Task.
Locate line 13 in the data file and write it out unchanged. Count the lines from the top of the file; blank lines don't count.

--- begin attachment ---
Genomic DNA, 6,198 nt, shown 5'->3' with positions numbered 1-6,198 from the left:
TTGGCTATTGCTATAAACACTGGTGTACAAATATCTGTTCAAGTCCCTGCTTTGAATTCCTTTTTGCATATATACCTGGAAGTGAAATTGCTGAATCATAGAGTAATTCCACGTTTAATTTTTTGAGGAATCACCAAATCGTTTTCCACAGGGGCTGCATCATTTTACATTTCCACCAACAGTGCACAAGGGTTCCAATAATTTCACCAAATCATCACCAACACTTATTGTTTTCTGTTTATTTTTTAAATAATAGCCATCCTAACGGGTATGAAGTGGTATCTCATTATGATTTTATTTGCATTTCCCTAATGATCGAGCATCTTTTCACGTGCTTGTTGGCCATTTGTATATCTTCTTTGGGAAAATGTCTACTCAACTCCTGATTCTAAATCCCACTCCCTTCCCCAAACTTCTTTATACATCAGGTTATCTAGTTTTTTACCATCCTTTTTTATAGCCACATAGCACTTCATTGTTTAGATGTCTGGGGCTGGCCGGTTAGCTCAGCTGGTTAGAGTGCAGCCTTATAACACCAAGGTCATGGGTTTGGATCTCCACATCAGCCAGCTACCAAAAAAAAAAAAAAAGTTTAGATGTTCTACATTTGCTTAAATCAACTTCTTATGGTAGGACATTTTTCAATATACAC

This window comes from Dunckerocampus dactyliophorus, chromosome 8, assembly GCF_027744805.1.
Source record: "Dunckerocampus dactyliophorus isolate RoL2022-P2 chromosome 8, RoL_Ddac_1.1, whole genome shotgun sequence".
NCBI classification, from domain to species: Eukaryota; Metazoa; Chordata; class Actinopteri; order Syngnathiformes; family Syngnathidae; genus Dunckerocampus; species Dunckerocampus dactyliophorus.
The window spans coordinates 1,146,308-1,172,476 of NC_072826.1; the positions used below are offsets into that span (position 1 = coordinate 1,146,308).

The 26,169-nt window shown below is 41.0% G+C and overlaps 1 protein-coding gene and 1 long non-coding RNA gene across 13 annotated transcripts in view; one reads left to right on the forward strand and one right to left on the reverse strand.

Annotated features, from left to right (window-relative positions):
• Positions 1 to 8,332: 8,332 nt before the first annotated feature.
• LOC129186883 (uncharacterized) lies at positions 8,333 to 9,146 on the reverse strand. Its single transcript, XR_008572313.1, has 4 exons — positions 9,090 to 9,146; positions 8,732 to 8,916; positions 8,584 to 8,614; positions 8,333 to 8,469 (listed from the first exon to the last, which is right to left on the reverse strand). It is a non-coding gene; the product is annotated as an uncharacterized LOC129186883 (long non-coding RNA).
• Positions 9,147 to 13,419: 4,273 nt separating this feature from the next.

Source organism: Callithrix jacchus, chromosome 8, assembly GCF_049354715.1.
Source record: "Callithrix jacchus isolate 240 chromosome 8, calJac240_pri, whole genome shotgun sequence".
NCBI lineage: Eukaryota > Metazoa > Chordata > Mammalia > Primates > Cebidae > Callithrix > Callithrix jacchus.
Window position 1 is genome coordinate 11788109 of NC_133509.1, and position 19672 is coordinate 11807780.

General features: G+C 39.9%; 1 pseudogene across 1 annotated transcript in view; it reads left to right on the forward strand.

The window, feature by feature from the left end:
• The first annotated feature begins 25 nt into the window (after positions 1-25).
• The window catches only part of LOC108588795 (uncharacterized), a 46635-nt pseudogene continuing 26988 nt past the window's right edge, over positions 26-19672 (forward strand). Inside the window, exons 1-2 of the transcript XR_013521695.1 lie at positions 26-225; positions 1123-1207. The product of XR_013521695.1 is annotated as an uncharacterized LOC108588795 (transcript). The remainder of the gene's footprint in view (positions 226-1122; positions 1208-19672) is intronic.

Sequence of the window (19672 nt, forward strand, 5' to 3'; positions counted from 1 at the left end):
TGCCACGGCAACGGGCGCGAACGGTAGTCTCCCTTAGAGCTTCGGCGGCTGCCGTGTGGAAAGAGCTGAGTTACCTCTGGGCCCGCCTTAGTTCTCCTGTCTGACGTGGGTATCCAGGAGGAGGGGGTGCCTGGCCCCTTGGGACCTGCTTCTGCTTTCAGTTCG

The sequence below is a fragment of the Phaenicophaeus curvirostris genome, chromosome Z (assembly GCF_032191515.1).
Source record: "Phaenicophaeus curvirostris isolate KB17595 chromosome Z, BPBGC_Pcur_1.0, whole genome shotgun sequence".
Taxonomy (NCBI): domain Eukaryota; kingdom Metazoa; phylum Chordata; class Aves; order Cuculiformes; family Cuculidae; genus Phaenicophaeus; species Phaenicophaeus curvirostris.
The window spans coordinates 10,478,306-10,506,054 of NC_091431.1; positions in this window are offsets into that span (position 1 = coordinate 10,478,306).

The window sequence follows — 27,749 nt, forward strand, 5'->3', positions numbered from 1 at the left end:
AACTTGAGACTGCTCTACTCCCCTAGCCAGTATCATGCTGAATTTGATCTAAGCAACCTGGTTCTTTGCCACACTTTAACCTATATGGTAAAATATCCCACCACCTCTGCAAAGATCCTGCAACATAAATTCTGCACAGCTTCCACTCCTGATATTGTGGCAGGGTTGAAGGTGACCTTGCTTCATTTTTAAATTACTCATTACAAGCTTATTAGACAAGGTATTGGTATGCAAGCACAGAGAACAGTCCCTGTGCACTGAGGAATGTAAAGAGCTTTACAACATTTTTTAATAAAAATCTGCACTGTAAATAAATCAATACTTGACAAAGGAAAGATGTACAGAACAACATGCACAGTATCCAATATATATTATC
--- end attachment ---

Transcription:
Source record: "Callithrix jacchus isolate 240 chromosome 8, calJac240_pri, whole genome shotgun sequence".